I’ve only ever been to the one planet in my life (earth), but I could appreciate the characteristics of the other planets as they played through compositions for each of them. Saturn was said to be the loneliest planet and Mercury was named the ‘Messenger’ planet. There was a familiarity between Earth and the Moon, and as they sang to the farthest reaches of our solar system, as the sun’s rays weaken the music became still in a way and far off. There was a giant sphere hanging above the stage, which was filled with light and visual depictions of the various planets. The music was characteristic of Sufjan Stevens’ recent work, treading the line between traditional lyrical songs and orchestral feeling instrumentals, with fluid duration and structure. The entire evening was mesmerizing and enjoyable.
At one point in the performance, we ran into a foreseeable problem. On this journey through space, counting through nine planets and earth’s moon we came to Pluto. Of course, for everyone who has lived the majority of their lives before 2006, Pluto has been an accepted and memorized member of the planets in our solar system. But Pluto is now technically classified it as a dwarf planet along with Haumea, and Makemake and others in the Kuiper belt. Stevens broached the topic and the audience waited expectantly for what they would say. There was no song for Haumea or Makemake, but he announced they had written a song for Pluto. The auditorium, filled with people whose childhood astronomy charts had included Pluto, suddenly cheered and applauded the dignity he was being given as a planet. It was at that moment I felt very small.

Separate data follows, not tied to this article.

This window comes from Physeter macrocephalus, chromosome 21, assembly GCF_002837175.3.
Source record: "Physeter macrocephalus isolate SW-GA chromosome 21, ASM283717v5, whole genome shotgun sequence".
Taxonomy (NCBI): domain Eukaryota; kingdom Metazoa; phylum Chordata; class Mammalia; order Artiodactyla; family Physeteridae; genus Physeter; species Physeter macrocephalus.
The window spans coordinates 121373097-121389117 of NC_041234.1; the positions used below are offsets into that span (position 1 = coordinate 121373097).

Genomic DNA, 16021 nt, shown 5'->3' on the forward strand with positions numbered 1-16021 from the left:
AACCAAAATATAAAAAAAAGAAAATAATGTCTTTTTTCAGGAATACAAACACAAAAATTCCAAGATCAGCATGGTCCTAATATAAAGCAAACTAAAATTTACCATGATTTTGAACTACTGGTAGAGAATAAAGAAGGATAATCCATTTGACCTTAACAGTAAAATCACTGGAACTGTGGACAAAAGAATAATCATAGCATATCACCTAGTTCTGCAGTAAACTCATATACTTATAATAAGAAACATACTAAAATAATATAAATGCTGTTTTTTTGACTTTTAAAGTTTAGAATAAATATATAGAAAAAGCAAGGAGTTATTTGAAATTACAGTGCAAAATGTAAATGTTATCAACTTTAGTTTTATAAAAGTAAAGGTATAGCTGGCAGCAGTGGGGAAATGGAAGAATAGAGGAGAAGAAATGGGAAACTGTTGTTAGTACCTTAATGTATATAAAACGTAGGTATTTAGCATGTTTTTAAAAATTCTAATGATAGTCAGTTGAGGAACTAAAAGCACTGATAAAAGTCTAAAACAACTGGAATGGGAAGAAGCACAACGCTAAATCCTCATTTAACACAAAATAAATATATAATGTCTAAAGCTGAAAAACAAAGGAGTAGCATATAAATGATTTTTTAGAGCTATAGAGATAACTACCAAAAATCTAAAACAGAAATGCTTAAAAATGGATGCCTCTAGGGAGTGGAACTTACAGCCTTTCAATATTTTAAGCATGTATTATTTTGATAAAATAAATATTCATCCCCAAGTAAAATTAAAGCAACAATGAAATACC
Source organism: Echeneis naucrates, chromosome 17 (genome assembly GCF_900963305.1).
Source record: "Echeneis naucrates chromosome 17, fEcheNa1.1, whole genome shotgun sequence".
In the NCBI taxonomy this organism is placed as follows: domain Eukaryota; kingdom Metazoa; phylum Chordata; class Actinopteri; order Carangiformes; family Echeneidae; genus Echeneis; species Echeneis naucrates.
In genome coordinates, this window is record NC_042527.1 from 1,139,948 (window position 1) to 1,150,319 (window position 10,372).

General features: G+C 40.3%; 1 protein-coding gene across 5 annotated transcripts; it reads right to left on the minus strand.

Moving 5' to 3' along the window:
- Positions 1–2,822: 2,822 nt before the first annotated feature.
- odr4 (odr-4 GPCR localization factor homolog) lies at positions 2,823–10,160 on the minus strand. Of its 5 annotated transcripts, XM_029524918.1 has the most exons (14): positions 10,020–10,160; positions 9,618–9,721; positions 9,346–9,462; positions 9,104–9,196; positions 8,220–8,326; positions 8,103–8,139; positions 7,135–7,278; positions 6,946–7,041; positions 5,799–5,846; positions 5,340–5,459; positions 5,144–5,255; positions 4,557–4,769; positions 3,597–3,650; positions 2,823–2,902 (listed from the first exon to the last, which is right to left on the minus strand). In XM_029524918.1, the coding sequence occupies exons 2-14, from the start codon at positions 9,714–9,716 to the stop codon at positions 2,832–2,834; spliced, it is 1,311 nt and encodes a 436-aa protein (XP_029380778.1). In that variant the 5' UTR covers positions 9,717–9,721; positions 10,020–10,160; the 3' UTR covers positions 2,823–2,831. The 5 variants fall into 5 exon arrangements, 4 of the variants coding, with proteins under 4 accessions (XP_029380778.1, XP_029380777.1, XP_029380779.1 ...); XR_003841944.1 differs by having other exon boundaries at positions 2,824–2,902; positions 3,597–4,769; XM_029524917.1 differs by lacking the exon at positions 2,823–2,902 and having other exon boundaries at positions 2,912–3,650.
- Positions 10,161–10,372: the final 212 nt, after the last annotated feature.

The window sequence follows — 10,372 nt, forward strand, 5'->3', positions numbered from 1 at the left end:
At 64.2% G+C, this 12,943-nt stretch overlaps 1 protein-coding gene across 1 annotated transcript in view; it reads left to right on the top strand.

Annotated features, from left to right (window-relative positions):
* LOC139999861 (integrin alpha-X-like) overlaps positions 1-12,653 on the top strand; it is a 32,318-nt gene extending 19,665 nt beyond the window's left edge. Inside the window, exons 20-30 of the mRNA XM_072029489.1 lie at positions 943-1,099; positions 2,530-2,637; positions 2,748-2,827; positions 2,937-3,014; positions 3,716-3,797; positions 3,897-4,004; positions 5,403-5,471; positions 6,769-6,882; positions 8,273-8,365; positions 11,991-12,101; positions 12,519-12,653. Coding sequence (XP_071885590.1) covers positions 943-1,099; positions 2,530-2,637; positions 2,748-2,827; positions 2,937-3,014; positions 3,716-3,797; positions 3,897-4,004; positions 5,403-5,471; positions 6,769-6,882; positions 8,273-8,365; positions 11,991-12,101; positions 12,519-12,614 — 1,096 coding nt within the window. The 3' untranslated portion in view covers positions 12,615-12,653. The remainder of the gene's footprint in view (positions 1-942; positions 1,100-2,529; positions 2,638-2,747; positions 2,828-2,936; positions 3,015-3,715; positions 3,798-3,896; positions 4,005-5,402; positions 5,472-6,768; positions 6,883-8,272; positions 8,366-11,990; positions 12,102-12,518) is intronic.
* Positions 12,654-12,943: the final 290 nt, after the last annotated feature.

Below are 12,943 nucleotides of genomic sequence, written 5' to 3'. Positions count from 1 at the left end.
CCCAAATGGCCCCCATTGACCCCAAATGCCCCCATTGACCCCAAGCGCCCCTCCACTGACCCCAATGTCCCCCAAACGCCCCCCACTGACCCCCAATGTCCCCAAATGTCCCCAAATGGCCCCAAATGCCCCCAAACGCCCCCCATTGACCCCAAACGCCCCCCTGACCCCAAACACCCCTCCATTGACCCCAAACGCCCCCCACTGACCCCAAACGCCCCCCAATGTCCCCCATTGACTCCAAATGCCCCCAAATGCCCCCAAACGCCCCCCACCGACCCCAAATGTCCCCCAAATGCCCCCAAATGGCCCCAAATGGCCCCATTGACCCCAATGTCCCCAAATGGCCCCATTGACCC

In this middle of a cosmic tour of our neighborhood, celebrating familiar names and giant spheres everything seemed ostentatious and exciting. When it came to Pluto’s introduction however, I became very aware that we were just people, in a room, watching coloured lights on a ball, listening to sounds that performers were making, dedicating them to orbs we have never visited and applauding the disregard for modern astronomical classifications in favour of our childhood familiarity.
This music and these ideas and the very nature of our imaginative and theoretical brains allow us to transcend our physical limits. We are people who live beyond the world. But it doesn’t take all that much to remind us that we bound to the ground. A sickness, an injury, when someone dies, a car crash, failing an exam or getting a parking ticket or seeing the incongruence in a celebration of the celestial – before long we are reminded that we are small beings on a rock.
That is, until we hear the song that God sings to us. From ‘out there’ beyond Pluto or time or space there is a calm and urgent call. It’s music about bigger things. But it isn’t just a piece that gives us the feeling of being caught up with the planets and it doesn’t just cater to our childish preferences, but it summons us to come be a part of the great Reality. Jesus spoke to men of this world and said to them “the Father himself loves you because you have loved me and have believed that I came from God. I came from the Father and entered the world; now I am leaving the world and going back to the Father”. And as he declares that they are loved, he assures them that the end goal of this love is that they will be with him, beyond the world. The music of the invitation of God is a melody that strongly proclaims a transcendence that isn’t a matter of metaphysics, but is hot, bright, living truth.
As I sat there, giving my own applause for a dwarf planet that has no concept of our categories, music, or appreciation, I want thankful that this was not the high point. I was grateful to remember that outside of this room and after this night that there was something very great that I was a part of. And I was no longer clapping a man for validating Pluto with a song, but I was applauding the fact that whether my feeling of rapture came or went that Jesus has invited me to be loved by him and to be with him, beyond the world.
Sam Manchester is a Sociology graduate from The University of Sydney, currently working in a cafe and studying theology.
Sam's archive of articles may be viewed at www.pressserviceinternational.org/sam-manchester.html